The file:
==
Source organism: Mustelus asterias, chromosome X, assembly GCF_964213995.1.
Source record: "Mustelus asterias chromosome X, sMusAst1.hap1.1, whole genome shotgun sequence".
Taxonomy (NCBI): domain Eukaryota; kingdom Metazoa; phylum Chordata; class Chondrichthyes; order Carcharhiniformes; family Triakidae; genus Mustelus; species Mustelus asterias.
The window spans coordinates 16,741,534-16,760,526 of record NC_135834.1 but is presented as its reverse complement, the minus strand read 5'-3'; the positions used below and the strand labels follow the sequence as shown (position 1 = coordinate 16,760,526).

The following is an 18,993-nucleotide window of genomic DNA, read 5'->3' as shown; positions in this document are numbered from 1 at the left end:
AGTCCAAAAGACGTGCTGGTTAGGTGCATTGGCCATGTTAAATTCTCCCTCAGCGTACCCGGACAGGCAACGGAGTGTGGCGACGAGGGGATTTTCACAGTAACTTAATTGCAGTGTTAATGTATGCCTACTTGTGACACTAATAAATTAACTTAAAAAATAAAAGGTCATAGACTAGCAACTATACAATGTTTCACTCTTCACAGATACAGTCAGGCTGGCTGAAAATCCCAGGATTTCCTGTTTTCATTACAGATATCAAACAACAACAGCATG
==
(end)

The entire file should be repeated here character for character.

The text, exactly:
Source organism: Mustelus asterias, chromosome X, assembly GCF_964213995.1.
Source record: "Mustelus asterias chromosome X, sMusAst1.hap1.1, whole genome shotgun sequence".
Taxonomy (NCBI): domain Eukaryota; kingdom Metazoa; phylum Chordata; class Chondrichthyes; order Carcharhiniformes; family Triakidae; genus Mustelus; species Mustelus asterias.
The window spans coordinates 16,741,534-16,760,526 of record NC_135834.1 but is presented as its reverse complement, the minus strand read 5'-3'; the positions used below and the strand labels follow the sequence as shown (position 1 = coordinate 16,760,526).

The following is an 18,993-nucleotide window of genomic DNA, read 5'->3' as shown; positions in this document are numbered from 1 at the left end:
AGTCCAAAAGACGTGCTGGTTAGGTGCATTGGCCATGTTAAATTCTCCCTCAGCGTACCCGGACAGGCAACGGAGTGTGGCGACGAGGGGATTTTCACAGTAACTTAATTGCAGTGTTAATGTATGCCTACTTGTGACACTAATAAATTAACTTAAAAAATAAAAGGTCATAGACTAGCAACTATACAATGTTTCACTCTTCACAGATACAGTCAGGCTGGCTGAAAATCCCAGGATTTCCTGTTTTCATTACAGATATCAAACAACAACAGCATG